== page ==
About the Honor Blog

This blog has been created for the purpose of exploring controversial moral problems, using the concepts explored in The Book of Honor as a foundation. Since it seeks to tackle difficult problems, readers should approach it with serious minds and should expect to have their prejudices challenged. However, an element which is central to The Book of Honor is that there are things upon which all normal humans will agree. This blog seeks out those things - it focuses on areas of agreement, rather than disagreement, so that the discussion can remain positive even in the face of serious disagreements.

The Gratiae

One of the most important conclusions reached in The Book of Honor is that acting in a good and moral way means giving value to other persons. The things which represent that value are called the gratiae, and in The Book of Honor, we learn there are three of those things:
Liberty, and

Good actions are those which support human life, which recognize the freedom and dignity of other persons. Immoral, evil actions are those which deprive persons of their lives, deny them their freedom, and/or destroy their dignity.

The Virtues

The purpose of The Book of Honor is to establish a code of conduct, a set of factors which will guide persons toward honorable behavior. Those factors are summarized in the form of seven Virtues:
Hope, and

These Virtues are used to guide honorable behavior; a person who considers and applies the Virtues when making decisions, when taking action, will serve the gratiae - and act in a good, moral way.

About the Author

Hopefully most of your questions about me are answered by the About page. However, within the context of this blog, I think it also is important for me to point out that:

Inevitably, controversial subjects will touch upon the political arena. There is no way to remove all bias from a discussion - so I believe the best thing I can do is to let you know that I am Catholic, and inclined toward conservatism.

Previous Posts

Mar 25, 2020: Screen Time in Lockdown

Jan 17, 2020: Responding to Difficulties

Dec 18, 2019: The Dangers of Mixing Science and Religion

Oct 6, 2019: Seeking Civil Discourse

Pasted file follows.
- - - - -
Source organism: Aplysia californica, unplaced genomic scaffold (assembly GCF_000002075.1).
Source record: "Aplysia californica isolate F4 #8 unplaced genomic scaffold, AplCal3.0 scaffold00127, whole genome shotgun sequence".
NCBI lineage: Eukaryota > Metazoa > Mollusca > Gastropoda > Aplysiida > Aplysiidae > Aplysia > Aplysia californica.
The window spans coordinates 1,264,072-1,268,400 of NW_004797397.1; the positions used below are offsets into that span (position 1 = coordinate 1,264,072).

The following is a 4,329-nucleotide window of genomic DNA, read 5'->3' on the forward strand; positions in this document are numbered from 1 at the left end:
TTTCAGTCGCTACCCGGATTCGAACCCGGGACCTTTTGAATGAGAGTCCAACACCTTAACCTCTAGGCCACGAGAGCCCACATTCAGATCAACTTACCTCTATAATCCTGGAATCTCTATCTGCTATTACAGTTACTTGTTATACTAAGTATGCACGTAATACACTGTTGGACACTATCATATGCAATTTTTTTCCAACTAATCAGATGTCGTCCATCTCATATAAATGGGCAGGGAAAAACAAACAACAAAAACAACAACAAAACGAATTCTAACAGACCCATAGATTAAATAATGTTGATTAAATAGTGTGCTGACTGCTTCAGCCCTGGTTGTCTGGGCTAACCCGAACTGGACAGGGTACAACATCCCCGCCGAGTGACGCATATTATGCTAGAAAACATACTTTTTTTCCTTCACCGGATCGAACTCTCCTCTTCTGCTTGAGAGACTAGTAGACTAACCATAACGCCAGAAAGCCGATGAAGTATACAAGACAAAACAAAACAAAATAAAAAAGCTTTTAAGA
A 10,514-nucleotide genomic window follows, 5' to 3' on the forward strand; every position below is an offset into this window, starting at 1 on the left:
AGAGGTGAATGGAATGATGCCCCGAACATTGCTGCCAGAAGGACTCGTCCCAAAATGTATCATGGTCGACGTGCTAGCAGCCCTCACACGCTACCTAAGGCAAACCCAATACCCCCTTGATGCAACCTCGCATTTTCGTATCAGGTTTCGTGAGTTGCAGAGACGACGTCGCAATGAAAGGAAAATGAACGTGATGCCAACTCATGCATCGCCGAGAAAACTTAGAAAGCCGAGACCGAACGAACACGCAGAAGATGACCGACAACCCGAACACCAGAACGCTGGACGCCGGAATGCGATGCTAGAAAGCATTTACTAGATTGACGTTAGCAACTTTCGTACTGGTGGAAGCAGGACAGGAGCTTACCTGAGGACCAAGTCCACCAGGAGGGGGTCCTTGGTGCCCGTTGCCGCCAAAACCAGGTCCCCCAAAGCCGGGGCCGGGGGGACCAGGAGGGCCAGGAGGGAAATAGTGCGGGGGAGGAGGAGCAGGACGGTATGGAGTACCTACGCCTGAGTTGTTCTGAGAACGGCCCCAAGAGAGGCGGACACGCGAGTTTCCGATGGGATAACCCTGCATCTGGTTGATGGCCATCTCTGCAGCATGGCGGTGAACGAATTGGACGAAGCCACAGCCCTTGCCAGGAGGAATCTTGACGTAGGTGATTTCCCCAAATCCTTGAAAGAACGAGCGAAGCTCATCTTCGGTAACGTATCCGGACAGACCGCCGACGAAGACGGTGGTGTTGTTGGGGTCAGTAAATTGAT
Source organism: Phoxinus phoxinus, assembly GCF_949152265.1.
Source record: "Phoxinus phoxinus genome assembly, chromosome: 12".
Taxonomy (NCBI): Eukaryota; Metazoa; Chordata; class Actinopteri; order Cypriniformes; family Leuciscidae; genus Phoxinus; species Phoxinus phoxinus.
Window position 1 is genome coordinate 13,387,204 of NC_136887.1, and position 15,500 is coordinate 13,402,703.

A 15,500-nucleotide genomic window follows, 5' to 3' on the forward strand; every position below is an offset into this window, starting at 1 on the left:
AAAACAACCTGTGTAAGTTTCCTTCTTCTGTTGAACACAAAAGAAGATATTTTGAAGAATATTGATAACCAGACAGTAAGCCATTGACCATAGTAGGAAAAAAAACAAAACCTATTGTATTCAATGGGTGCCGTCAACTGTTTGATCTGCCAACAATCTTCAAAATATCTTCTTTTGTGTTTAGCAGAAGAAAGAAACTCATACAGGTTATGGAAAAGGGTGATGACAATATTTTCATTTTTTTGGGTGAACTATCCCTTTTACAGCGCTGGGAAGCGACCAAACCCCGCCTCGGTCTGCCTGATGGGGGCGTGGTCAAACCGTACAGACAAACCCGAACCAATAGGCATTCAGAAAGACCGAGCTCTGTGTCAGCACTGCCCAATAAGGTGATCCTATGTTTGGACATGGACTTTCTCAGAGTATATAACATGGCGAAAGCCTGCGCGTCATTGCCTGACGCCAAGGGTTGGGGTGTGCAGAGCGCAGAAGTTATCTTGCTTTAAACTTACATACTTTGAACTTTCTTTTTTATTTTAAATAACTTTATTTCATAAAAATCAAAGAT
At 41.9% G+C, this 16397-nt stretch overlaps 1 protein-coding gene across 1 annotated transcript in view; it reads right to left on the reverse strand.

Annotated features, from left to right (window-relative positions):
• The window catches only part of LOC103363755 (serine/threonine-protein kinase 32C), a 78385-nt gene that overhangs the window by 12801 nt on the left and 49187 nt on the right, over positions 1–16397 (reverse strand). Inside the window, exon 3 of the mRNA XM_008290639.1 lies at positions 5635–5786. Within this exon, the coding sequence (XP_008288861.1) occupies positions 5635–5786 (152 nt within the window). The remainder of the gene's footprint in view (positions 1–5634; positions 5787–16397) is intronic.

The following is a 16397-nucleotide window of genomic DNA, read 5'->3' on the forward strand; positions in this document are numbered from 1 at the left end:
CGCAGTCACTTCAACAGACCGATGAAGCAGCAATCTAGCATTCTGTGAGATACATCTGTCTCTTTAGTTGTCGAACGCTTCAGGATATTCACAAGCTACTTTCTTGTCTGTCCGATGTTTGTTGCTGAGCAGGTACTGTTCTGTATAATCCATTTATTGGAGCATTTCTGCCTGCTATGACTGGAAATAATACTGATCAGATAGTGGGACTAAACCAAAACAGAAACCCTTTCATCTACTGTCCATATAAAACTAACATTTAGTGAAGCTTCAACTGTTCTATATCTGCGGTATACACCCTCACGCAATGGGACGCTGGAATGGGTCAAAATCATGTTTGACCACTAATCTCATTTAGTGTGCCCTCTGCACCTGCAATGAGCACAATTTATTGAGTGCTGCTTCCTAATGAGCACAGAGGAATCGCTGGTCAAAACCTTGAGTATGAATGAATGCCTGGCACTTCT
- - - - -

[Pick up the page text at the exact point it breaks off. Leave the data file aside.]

Aug 11, 2019: The Premise of the Movie The Hunt Is Appalling

Jul 29, 2019: Noisy Churches

Feb 11, 2019: Dads and Daughters

Dec 19, 2018: The Coarsening of the Public Discourse

Sep 5, 2018: The Catholic Scandal Revisited

Aug 22, 2018: This Month's Catholic Scandal

May 28, 2018: The Immorality of Virtue Signalling

May 1, 2018: Bill Cosby In The News

Mar 4, 2018: Loyalty

Feb 6, 2018: Omelas In Real Life

Jan 7, 2018: The Honor of Science

Nov 24, 2017: Welcome to the Honor Blog!

The Honor Blog

Today is: Apr 10, 2020
Post From: Jul 29, 2019

Noisy Churches

When we go to Sunday Mass, my family sits in an area located near what is often called the 'cry room' or the 'mother's room'. (Some people look at the latter term as sexist, but I don't.) We sit there because, for a very long time, we had young children, and we wanted to be able to get into the room quickly if our children became disruptive. We continue to sit in that area mostly out of habit, but also because we still like young children - I like listening to the noises they make, watching what they do.

I actually mean that literally. In fact, my children make fun of me, because when I hear a little person fussing, it mostly makes me laugh. Really - we are talking about strong families, so these young people have two parents dancing attendance on them, yet they dissolve into tears as though their lives are so tragic . . . it just makes me laugh.

At the risk of puffing myself up, I do think that helps those young families to see someone smile at them. They are struggling, and you can see the stress on their faces. They want their children to behave properly, but children just do not - it seems (and may really be) as though they amplify their antics in response to the pressure their parents are feeling. So I think it helps them to know that some of the people around them are not upset by the noise.

As an interesting twist, though, I also want to point out that it is important that parents be engaged in trying to reduce the noise. That sounds a little contradictory, I know. If the noise from young people doesn't bother me, you might think I would be fine with parents just ignoring that sort of thing.

However, it is important to recognize that what is cute in young children is not cute in older children, let alone adults. It is important that parents be working to discipline their children, because that is what helps them to develop and mature.

So it is interesting - we like children, and we expect noise and a certain amount of bad behavior. My family and I would be glad if parents did not feel bad about that sort of thing. However, it is important that the parents be working to correct that behavior, as well. There is a balance, there - we love children and absolutely forgive (even indulge, a little) some kid noise and misbehavior. But the parents of those kids also have a duty to work on those things, to help their kids grow out of the behavior we don't mind.